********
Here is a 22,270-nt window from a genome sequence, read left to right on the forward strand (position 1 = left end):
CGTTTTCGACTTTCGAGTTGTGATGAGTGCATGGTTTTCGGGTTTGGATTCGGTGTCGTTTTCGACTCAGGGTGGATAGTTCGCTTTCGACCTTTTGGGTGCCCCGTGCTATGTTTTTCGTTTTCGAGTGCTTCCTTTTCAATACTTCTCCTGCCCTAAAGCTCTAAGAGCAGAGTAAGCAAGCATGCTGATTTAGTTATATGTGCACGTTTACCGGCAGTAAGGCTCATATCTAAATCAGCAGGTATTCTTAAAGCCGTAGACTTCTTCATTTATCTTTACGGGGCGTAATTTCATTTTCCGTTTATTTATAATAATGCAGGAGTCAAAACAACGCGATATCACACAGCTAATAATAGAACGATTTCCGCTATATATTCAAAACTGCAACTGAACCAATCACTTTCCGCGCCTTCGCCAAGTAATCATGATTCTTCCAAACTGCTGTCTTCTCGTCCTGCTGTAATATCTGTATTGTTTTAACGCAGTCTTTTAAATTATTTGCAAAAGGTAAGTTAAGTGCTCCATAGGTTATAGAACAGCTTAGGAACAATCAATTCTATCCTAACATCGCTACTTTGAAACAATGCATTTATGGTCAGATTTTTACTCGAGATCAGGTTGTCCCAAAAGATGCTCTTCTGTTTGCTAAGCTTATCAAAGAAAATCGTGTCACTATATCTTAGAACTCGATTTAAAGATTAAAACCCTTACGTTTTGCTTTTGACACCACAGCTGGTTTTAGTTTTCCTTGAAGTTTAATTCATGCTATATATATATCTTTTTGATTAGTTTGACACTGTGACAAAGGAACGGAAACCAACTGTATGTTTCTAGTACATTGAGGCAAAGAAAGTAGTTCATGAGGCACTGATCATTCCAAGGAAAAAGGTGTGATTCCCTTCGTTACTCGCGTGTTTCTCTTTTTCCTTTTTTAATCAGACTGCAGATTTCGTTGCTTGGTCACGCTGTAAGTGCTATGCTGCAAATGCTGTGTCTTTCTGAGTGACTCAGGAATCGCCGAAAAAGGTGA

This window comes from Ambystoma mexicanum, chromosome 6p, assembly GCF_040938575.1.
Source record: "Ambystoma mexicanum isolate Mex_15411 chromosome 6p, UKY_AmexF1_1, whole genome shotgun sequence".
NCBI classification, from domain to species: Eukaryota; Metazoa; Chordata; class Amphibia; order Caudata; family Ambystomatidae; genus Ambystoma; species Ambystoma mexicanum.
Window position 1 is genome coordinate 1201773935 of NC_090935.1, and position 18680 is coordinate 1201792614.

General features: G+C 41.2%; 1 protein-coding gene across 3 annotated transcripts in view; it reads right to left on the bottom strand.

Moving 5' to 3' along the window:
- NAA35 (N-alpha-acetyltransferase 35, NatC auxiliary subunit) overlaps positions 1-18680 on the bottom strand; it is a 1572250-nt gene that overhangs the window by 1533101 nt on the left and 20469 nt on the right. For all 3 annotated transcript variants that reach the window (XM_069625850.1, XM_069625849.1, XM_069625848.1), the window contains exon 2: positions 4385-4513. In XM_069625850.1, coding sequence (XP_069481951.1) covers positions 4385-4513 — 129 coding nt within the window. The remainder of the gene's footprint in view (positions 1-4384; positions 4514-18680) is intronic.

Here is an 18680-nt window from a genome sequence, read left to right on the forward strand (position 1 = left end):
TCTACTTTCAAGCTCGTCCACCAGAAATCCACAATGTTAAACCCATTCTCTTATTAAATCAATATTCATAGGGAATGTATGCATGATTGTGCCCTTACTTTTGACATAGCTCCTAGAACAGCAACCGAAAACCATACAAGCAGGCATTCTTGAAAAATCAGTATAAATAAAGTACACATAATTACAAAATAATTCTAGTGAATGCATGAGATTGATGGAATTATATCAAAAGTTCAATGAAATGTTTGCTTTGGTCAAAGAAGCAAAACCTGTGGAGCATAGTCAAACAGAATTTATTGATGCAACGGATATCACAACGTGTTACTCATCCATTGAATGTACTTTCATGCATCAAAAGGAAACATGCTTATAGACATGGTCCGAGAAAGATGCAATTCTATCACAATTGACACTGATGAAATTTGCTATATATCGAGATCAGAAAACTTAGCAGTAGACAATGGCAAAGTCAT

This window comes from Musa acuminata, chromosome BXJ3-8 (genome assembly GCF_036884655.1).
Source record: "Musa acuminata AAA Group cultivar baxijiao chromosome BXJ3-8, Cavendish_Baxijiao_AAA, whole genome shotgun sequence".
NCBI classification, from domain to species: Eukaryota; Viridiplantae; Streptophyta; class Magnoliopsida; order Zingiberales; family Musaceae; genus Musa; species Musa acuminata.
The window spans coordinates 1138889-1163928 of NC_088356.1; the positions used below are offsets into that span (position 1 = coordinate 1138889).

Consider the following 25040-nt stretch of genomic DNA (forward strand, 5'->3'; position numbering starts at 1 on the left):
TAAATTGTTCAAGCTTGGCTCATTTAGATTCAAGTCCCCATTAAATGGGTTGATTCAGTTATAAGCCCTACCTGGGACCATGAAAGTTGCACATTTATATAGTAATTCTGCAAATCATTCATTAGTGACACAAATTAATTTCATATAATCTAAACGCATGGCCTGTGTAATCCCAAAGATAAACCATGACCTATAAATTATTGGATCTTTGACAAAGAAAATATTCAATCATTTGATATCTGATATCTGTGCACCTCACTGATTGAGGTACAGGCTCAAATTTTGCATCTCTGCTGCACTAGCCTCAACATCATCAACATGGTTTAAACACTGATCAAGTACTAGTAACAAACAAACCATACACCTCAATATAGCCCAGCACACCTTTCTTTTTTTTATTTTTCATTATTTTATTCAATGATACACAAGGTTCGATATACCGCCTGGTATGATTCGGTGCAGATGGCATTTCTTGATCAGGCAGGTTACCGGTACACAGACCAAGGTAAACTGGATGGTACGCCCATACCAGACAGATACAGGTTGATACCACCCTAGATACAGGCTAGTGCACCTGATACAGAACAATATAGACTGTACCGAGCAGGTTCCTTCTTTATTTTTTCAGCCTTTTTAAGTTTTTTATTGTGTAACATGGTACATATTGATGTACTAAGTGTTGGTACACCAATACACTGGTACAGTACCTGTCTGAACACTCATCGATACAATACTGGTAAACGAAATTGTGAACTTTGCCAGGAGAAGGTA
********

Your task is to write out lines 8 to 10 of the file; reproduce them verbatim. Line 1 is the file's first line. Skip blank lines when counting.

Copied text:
Moving 5' to 3' along the window:
- NAA35 (N-alpha-acetyltransferase 35, NatC auxiliary subunit) overlaps positions 1-18680 on the bottom strand; it is a 1572250-nt gene that overhangs the window by 1533101 nt on the left and 20469 nt on the right. For all 3 annotated transcript variants that reach the window (XM_069625850.1, XM_069625849.1, XM_069625848.1), the window contains exon 2: positions 4385-4513. In XM_069625850.1, coding sequence (XP_069481951.1) covers positions 4385-4513 — 129 coding nt within the window. The remainder of the gene's footprint in view (positions 1-4384; positions 4514-18680) is intronic.

Here is an 18680-nt window from a genome sequence, read left to right on the forward strand (position 1 = left end):